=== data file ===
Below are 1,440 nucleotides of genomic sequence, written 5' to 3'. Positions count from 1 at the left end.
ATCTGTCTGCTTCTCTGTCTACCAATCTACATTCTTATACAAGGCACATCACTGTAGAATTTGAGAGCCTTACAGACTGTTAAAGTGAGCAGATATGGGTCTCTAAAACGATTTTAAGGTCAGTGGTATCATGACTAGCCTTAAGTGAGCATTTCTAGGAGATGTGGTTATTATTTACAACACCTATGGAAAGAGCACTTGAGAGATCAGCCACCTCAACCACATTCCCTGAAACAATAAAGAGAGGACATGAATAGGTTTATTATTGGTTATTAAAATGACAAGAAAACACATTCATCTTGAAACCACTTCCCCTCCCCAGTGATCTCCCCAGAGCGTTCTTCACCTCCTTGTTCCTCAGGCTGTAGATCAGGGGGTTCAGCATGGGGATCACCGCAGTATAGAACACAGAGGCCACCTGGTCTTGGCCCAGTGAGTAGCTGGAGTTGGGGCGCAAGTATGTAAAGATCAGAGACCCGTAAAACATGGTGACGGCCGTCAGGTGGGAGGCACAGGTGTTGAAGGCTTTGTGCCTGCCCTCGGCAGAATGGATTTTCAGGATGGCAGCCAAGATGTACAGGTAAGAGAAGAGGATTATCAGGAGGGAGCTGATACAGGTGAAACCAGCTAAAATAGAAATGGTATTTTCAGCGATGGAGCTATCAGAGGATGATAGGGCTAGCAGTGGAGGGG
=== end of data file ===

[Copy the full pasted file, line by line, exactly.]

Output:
Below are 1,440 nucleotides of genomic sequence, written 5' to 3'. Positions count from 1 at the left end.
ATCTGTCTGCTTCTCTGTCTACCAATCTACATTCTTATACAAGGCACATCACTGTAGAATTTGAGAGCCTTACAGACTGTTAAAGTGAGCAGATATGGGTCTCTAAAACGATTTTAAGGTCAGTGGTATCATGACTAGCCTTAAGTGAGCATTTCTAGGAGATGTGGTTATTATTTACAACACCTATGGAAAGAGCACTTGAGAGATCAGCCACCTCAACCACATTCCCTGAAACAATAAAGAGAGGACATGAATAGGTTTATTATTGGTTATTAAAATGACAAGAAAACACATTCATCTTGAAACCACTTCCCCTCCCCAGTGATCTCCCCAGAGCGTTCTTCACCTCCTTGTTCCTCAGGCTGTAGATCAGGGGGTTCAGCATGGGGATCACCGCAGTATAGAACACAGAGGCCACCTGGTCTTGGCCCAGTGAGTAGCTGGAGTTGGGGCGCAAGTATGTAAAGATCAGAGACCCGTAAAACATGGTGACGGCCGTCAGGTGGGAGGCACAGGTGTTGAAGGCTTTGTGCCTGCCCTCGGCAGAATGGATTTTCAGGATGGCAGCCAAGATGTACAGGTAAGAGAAGAGGATTATCAGGAGGGAGCTGATACAGGTGAAACCAGCTAAAATAGAAATGGTATTTTCAGCGATGGAGCTATCAGAGGATGATAGGGCTAGCAGTGGAGGGG